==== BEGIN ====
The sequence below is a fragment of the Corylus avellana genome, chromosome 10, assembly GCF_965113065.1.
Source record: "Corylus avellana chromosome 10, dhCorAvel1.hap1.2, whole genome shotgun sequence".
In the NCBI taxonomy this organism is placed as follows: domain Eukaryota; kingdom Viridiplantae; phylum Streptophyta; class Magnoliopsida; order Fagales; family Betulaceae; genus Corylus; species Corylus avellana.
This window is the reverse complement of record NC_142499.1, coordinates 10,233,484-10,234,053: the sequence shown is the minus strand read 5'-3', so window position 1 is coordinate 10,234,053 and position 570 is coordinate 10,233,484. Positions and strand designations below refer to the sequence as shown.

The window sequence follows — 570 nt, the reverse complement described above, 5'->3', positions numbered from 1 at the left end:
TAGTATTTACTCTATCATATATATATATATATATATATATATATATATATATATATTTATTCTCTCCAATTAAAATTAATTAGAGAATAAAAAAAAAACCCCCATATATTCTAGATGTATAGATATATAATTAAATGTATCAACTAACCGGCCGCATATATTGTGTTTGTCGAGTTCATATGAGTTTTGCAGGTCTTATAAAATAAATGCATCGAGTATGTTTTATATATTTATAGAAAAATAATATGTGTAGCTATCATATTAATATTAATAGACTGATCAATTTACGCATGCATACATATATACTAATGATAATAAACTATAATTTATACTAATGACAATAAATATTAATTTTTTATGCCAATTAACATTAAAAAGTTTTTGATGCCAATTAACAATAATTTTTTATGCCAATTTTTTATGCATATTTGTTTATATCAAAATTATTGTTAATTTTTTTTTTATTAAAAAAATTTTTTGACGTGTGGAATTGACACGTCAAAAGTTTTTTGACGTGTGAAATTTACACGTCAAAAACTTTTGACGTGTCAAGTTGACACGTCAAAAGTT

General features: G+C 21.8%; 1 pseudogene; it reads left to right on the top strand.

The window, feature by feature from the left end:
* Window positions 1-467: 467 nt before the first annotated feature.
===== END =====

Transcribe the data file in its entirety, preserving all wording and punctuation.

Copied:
The sequence below is a fragment of the Corylus avellana genome, chromosome 10, assembly GCF_965113065.1.
Source record: "Corylus avellana chromosome 10, dhCorAvel1.hap1.2, whole genome shotgun sequence".
In the NCBI taxonomy this organism is placed as follows: domain Eukaryota; kingdom Viridiplantae; phylum Streptophyta; class Magnoliopsida; order Fagales; family Betulaceae; genus Corylus; species Corylus avellana.
This window is the reverse complement of record NC_142499.1, coordinates 10,233,484-10,234,053: the sequence shown is the minus strand read 5'-3', so window position 1 is coordinate 10,234,053 and position 570 is coordinate 10,233,484. Positions and strand designations below refer to the sequence as shown.

The window sequence follows — 570 nt, the reverse complement described above, 5'->3', positions numbered from 1 at the left end:
TAGTATTTACTCTATCATATATATATATATATATATATATATATATATATATATATTTATTCTCTCCAATTAAAATTAATTAGAGAATAAAAAAAAAACCCCCATATATTCTAGATGTATAGATATATAATTAAATGTATCAACTAACCGGCCGCATATATTGTGTTTGTCGAGTTCATATGAGTTTTGCAGGTCTTATAAAATAAATGCATCGAGTATGTTTTATATATTTATAGAAAAATAATATGTGTAGCTATCATATTAATATTAATAGACTGATCAATTTACGCATGCATACATATATACTAATGATAATAAACTATAATTTATACTAATGACAATAAATATTAATTTTTTATGCCAATTAACATTAAAAAGTTTTTGATGCCAATTAACAATAATTTTTTATGCCAATTTTTTATGCATATTTGTTTATATCAAAATTATTGTTAATTTTTTTTTTATTAAAAAAATTTTTTGACGTGTGGAATTGACACGTCAAAAGTTTTTTGACGTGTGAAATTTACACGTCAAAAACTTTTGACGTGTCAAGTTGACACGTCAAAAGTT

General features: G+C 21.8%; 1 pseudogene; it reads left to right on the top strand.

The window, feature by feature from the left end:
* Window positions 1-467: 467 nt before the first annotated feature.